10 hair dryer mistakes and how to fix them
By Haddi Browne
Avoid these hair-drying blunders for healthier hair that behaves the way you want it to. If any of these problems ring a bell, take comfort in our possible solutions.
You may have wondered how the glorious, catwalk-worthy blow-dry you have after a visit to the salon is so vastly different to your own efforts at home.
But there’s no need to spend a fortune and fit trips to the hairdressers into your busy schedule to get a glamorous result.
It could be as simple as investing in a new hair dryer to achieve gorgeous hair in the comfort of your own home. Many of us rely on hair dryers to dry our hair and create our desired style. However, excessive heat can damage hair, leaving it a dry, dull and brittle mess. Read on to see whether you’re making any of these mistakes.
Need a new hair dryer? Here's our guide on how to buy the best hair dryer.
This article suggests solutions to these problems:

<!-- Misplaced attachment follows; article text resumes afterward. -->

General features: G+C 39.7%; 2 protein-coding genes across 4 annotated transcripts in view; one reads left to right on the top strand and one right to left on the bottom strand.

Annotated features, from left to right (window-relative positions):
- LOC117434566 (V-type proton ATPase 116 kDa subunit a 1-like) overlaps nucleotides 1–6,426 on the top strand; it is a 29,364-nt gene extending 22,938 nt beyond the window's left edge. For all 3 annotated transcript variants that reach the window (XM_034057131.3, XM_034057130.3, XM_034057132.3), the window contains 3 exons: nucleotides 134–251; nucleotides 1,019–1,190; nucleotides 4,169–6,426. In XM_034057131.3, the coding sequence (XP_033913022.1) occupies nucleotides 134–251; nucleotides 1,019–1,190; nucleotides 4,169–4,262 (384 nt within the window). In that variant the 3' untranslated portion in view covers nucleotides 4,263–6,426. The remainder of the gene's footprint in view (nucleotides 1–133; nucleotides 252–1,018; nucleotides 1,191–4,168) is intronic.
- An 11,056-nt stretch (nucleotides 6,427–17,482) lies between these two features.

- My hair takes ages to dry
- My hair is flat or lacks volume
- My hair is frizzy and tangled after blow-drying
- My hair is damaged
- My hair looks dull after blow-drying
- My hair lacks shine after blow-drying
- I’m not sure which temperature setting to use
- My blowout doesn’t last very long
- My hair breaks easily
- My hair is greasy/my hair is hard to control
Potential issue: You have a sub-par hair dryer
When you’re drying your hair, does it feel like it’s taking forever?
If you have lots of hair or you blow dry often, it’s worth investing in a high-quality model that will protect your hair and have it dry in no time. Using a substandard hair dryer that takes too long to dry could be damaging to your hair – the less time your hair spends exposed to heat, the better. You don’t have to get the most expensive model to achieve great results.
Look out for hair-preserving features such as high power, various temperature settings, ionic air technology, a cool shot and ceramic technology.
Or: Your hair is soaking wet
If you have fine to medium hair, it should already be 80% dry before you get your hair dryer out. Thicker hair needs to be about 50% dry before blow-drying because full or curly hair is easier to get straight while still a bit damp.
Blow-drying your hair seconds after hopping out of the shower will have you standing there blasting heat at your strands for ages. Trying to dry and style it when it’s too wet will make the process longer and subject your hair to more heat damage. Ideally, you should let it air dry or, if you’re strapped for time, towel dry it as much as you can.
Potential issue: You ignore the diffuser